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An easy to use Flask wrapper for concurrent.futures

Project description

Flask-Executor

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Sometimes you need a simple task queue without the overhead of separate worker processes or powerful-but-complex libraries beyond your requirements. Flask-Executor is an easy to use wrapper for the concurrent.futures module that lets you initialise and configure executors via common Flask application patterns. It's a great way to get up and running fast with a lightweight in-process task queue.

Installation

Flask-Executor is available on PyPI and can be installed with:

pip install flask-executor

Quick start

Here's a quick example of using Flask-Executor inside your Flask application:

from flask import Flask
from flask_executor import Executor

app = Flask(__name__)

executor = Executor(app)


def send_email(recipient, subject, body):
    # Magic to send an email
    return True


@app.route('/signup')
def signup():
    # Do signup form
    executor.submit(send_email, recipient, subject, body)

Contexts

When calling submit() or map() Flask-Executor will wrap ThreadPoolExecutor callables with a copy of both the current application context and current request context. Code that must be run in these contexts or that depends on information or configuration stored in flask.current_app, flask.request or flask.g can be submitted to the executor without modification.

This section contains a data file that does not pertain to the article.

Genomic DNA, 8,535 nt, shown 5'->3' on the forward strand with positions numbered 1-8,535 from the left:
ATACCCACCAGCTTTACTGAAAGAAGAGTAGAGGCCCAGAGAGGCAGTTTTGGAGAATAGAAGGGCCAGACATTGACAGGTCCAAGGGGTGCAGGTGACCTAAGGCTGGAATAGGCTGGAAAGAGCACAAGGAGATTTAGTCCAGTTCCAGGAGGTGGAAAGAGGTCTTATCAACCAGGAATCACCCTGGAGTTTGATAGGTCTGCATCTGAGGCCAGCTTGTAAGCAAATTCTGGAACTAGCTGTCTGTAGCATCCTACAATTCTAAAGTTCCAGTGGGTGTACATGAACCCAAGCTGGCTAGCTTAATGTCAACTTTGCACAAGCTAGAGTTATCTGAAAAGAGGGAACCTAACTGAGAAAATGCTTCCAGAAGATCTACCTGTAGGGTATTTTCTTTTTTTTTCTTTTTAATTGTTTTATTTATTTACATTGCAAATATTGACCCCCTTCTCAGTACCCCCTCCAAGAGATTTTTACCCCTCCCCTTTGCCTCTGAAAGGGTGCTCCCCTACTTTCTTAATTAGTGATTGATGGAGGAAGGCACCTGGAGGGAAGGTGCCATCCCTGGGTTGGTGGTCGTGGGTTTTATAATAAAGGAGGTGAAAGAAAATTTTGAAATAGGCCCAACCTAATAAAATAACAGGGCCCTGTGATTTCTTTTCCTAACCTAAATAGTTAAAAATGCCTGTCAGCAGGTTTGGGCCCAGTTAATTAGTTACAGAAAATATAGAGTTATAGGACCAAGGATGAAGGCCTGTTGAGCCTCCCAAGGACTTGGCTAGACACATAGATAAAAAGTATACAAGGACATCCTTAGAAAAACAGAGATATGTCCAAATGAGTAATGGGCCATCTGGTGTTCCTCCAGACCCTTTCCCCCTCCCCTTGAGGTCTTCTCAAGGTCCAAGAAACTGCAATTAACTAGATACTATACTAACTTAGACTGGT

Note: due to limitations in Python's default object serialisation and a lack of shared memory space between subprocesses, contexts cannot be pushed to ProcessPoolExecutor() workers.

Futures

You may want to preserve access to Futures returned from the executor, so that you can retrieve the results in a different part of your application. Flask-Executor allows Futures to be stored within the executor itself and provides methods for querying and returning them in different parts of your app::

@app.route('/start-task')
def start_task():
    executor.submit_stored('calc_power', pow, 323, 1235)
    return jsonify({'result':'success'})

@app.route('/get-result')
def get_result():
    if not executor.futures.done('calc_power'):
        return jsonify({'status': executor.futures._state('calc_power')})
    future = executor.futures.pop('calc_power')
    return jsonify({'status': done, 'result': future.result()})

Decoration

Flask-Executor lets you decorate methods in the same style as distributed task queues like Celery:

@executor.job
def fib(n):
    if n <= 2:
        return 1
    else:
        return fib(n-1) + fib(n-2)

@app.route('/decorate_fib')
def decorate_fib():
    fib.submit(5)
    fib.submit_stored('fibonacci', 5)
    fib.map(range(1, 6))
    return 'OK'

Default Callbacks

Future objects can have callbacks attached by using Future.add_done_callback. Flask-Executor lets you specify default callbacks that will be applied to all new futures created by the executor:

def some_callback(future):
    # do something with future

executor.add_default_done_callback(some_callback)

# Callback will be added to the below task automatically
executor.submit(pow, 323, 1235)

Propagate Exceptions

Normally any exceptions thrown by background threads or processes will be swallowed unless explicitly checked for. To instead surface all exceptions thrown by background tasks, Flask-Executor can add a special default callback that raises any exceptions thrown by tasks submitted to the executor::

app.config['EXECUTOR_PROPAGATE_EXCEPTIONS'] = True 

Documentation

Check out the full documentation at flask-executor.readthedocs.io!

Project details


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